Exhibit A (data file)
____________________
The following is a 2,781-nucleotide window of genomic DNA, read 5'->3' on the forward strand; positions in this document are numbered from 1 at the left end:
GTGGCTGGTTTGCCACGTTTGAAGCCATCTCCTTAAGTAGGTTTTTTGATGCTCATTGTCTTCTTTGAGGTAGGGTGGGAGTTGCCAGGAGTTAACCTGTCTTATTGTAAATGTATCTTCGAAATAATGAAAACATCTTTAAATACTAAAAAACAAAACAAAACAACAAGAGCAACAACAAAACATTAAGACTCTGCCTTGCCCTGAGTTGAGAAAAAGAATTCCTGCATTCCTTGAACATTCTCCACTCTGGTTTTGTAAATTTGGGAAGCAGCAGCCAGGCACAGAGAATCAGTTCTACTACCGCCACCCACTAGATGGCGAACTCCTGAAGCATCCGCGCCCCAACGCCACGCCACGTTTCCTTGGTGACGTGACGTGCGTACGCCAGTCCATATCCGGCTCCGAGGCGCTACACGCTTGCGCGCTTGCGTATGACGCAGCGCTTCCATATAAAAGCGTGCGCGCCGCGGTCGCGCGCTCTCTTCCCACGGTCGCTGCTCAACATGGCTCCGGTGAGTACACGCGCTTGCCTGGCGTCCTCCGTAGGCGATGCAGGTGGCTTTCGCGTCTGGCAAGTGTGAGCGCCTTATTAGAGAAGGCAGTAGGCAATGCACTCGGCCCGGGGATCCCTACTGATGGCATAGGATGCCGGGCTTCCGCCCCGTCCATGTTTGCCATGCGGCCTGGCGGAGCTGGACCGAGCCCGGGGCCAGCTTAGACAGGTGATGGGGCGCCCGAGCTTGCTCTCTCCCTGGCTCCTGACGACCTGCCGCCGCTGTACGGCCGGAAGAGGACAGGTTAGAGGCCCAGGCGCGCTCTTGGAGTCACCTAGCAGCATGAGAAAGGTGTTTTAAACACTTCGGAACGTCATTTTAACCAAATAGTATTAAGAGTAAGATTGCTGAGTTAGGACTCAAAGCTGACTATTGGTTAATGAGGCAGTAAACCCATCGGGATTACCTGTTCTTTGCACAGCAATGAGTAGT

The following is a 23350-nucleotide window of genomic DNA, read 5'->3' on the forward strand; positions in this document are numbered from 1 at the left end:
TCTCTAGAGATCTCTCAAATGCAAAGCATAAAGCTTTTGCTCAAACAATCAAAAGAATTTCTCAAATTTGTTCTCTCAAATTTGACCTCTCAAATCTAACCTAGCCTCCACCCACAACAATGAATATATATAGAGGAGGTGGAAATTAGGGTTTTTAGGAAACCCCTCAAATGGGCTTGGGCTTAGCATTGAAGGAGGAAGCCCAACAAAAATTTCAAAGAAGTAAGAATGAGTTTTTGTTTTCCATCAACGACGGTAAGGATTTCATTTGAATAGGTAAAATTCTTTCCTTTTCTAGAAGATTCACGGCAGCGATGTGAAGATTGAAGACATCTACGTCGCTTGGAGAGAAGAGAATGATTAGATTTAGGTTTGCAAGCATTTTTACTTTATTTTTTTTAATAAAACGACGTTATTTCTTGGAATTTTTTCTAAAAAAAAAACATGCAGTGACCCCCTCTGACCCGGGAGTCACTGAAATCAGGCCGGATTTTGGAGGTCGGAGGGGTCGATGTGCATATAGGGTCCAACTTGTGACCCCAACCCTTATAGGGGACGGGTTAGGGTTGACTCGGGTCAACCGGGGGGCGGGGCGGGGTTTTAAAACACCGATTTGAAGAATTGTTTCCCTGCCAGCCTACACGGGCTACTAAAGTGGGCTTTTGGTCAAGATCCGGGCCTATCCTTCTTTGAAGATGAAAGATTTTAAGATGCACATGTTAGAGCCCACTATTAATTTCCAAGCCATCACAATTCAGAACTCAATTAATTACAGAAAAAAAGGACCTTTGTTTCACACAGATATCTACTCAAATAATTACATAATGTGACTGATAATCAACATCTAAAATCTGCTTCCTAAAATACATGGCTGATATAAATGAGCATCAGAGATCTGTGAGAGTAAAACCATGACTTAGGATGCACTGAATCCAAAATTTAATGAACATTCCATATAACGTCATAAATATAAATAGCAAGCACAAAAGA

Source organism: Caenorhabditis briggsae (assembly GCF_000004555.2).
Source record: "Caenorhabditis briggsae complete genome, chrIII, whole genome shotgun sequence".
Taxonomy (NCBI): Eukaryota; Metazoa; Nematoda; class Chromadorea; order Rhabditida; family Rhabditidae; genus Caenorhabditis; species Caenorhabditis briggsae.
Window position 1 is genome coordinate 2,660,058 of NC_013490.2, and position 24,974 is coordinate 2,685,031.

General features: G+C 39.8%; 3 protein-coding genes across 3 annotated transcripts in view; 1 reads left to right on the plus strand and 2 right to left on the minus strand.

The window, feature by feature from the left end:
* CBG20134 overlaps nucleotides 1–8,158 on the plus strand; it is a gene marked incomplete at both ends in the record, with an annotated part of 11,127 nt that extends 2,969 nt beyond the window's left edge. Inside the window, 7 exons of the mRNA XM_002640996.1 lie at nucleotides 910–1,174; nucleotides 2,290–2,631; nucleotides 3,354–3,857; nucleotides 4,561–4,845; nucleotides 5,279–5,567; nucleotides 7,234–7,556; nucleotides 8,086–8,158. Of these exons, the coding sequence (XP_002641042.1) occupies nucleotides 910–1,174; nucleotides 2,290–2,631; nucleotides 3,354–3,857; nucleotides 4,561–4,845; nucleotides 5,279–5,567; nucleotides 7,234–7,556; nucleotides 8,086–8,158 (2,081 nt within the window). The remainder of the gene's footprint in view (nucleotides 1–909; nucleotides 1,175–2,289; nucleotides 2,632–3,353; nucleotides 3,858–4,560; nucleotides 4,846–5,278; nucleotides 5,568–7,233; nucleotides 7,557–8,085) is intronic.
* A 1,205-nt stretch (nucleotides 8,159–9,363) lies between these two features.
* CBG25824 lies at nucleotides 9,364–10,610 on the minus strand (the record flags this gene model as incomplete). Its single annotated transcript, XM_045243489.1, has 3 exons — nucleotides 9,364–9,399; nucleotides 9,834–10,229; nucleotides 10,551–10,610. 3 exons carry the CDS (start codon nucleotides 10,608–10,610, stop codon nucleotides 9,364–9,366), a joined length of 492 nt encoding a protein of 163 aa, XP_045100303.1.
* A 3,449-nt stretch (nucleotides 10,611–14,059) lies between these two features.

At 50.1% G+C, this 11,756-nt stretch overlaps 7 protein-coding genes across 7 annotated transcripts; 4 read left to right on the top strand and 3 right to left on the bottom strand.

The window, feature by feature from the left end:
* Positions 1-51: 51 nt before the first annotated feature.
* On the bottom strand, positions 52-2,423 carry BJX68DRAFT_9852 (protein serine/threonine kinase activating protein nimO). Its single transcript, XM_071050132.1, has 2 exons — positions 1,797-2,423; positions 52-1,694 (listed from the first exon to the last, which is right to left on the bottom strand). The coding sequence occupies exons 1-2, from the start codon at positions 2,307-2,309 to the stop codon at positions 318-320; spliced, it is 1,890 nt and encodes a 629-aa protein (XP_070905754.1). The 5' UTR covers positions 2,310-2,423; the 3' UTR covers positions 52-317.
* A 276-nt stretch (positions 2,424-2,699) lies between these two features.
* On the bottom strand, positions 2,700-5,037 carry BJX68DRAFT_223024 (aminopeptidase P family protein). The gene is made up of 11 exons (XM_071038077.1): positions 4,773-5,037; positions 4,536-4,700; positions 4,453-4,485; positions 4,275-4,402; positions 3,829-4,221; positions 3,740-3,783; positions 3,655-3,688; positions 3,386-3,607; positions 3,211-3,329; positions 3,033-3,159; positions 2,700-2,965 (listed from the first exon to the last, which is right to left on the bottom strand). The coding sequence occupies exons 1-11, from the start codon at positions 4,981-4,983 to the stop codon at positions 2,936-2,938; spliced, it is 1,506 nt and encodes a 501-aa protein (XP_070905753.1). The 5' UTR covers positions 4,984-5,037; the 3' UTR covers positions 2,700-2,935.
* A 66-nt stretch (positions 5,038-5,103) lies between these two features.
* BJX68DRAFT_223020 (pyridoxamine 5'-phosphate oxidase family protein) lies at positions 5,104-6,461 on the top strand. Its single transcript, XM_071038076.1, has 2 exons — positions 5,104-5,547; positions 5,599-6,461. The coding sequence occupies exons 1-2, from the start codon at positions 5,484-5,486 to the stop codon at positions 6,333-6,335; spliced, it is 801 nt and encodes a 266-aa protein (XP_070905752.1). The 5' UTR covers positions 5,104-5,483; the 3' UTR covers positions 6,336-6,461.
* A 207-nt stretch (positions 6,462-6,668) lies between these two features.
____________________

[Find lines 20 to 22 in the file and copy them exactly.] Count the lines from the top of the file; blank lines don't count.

* On the bottom strand, positions 2,700-5,037 carry BJX68DRAFT_223024 (aminopeptidase P family protein). The gene is made up of 11 exons (XM_071038077.1): positions 4,773-5,037; positions 4,536-4,700; positions 4,453-4,485; positions 4,275-4,402; positions 3,829-4,221; positions 3,740-3,783; positions 3,655-3,688; positions 3,386-3,607; positions 3,211-3,329; positions 3,033-3,159; positions 2,700-2,965 (listed from the first exon to the last, which is right to left on the bottom strand). The coding sequence occupies exons 1-11, from the start codon at positions 4,981-4,983 to the stop codon at positions 2,936-2,938; spliced, it is 1,506 nt and encodes a 501-aa protein (XP_070905753.1). The 5' UTR covers positions 4,984-5,037; the 3' UTR covers positions 2,700-2,935.
* A 66-nt stretch (positions 5,038-5,103) lies between these two features.
* BJX68DRAFT_223020 (pyridoxamine 5'-phosphate oxidase family protein) lies at positions 5,104-6,461 on the top strand. Its single transcript, XM_071038076.1, has 2 exons — positions 5,104-5,547; positions 5,599-6,461. The coding sequence occupies exons 1-2, from the start codon at positions 5,484-5,486 to the stop codon at positions 6,333-6,335; spliced, it is 801 nt and encodes a 266-aa protein (XP_070905752.1). The 5' UTR covers positions 5,104-5,483; the 3' UTR covers positions 6,336-6,461.